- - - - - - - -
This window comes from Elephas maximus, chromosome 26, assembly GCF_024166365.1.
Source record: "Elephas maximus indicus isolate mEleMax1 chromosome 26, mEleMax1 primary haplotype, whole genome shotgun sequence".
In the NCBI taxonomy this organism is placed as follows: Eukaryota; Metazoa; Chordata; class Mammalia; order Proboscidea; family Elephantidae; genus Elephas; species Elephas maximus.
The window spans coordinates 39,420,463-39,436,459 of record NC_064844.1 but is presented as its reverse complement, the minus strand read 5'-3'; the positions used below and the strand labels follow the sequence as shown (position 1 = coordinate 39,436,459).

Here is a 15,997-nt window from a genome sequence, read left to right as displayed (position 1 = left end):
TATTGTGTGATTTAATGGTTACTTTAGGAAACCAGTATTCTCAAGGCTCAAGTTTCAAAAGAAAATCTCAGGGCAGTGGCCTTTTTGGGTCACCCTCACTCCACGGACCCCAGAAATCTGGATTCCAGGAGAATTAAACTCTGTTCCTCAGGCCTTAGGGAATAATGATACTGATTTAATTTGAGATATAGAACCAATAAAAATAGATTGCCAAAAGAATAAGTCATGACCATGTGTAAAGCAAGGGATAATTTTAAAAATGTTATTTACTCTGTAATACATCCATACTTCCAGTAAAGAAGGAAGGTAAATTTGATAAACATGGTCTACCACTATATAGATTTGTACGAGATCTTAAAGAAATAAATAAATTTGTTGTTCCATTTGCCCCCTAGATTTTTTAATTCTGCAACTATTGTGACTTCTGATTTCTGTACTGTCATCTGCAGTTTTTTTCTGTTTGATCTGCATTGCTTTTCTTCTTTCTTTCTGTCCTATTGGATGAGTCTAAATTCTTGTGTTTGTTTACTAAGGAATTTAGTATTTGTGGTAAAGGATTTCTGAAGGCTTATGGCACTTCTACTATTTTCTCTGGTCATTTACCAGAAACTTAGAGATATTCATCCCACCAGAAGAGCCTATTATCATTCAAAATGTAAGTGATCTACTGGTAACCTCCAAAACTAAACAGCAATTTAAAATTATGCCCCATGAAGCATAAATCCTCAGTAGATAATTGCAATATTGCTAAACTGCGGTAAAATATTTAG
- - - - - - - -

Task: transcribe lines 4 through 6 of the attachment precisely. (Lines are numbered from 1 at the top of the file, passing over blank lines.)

The window spans coordinates 39,420,463-39,436,459 of record NC_064844.1 but is presented as its reverse complement, the minus strand read 5'-3'; the positions used below and the strand labels follow the sequence as shown (position 1 = coordinate 39,436,459).

Here is a 15,997-nt window from a genome sequence, read left to right as displayed (position 1 = left end):
TATTGTGTGATTTAATGGTTACTTTAGGAAACCAGTATTCTCAAGGCTCAAGTTTCAAAAGAAAATCTCAGGGCAGTGGCCTTTTTGGGTCACCCTCACTCCACGGACCCCAGAAATCTGGATTCCAGGAGAATTAAACTCTGTTCCTCAGGCCTTAGGGAATAATGATACTGATTTAATTTGAGATATAGAACCAATAAAAATAGATTGCCAAAAGAATAAGTCATGACCATGTGTAAAGCAAGGGATAATTTTAAAAATGTTATTTACTCTGTAATACATCCATACTTCCAGTAAAGAAGGAAGGTAAATTTGATAAACATGGTCTACCACTATATAGATTTGTACGAGATCTTAAAGAAATAAATAAATTTGTTGTTCCATTTGCCCCCTAGATTTTTTAATTCTGCAACTATTGTGACTTCTGATTTCTGTACTGTCATCTGCAGTTTTTTTCTGTTTGATCTGCATTGCTTTTCTTCTTTCTTTCTGTCCTATTGGATGAGTCTAAATTCTTGTGTTTGTTTACTAAGGAATTTAGTATTTGTGGTAAAGGATTTCTGAAGGCTTATGGCACTTCTACTATTTTCTCTGGTCATTTACCAGAAACTTAGAGATATTCATCCCACCAGAAGAGCCTATTATCATTCAAAATGTAAGTGATCTACTGGTAACCTCCAAAACTAAACAGCAATTTAAAATTATGCCCCATGAAGCATAAATCCTCAGTAGATAATTGCAATATTGCTAAACTGCGGTAAAATATTTAG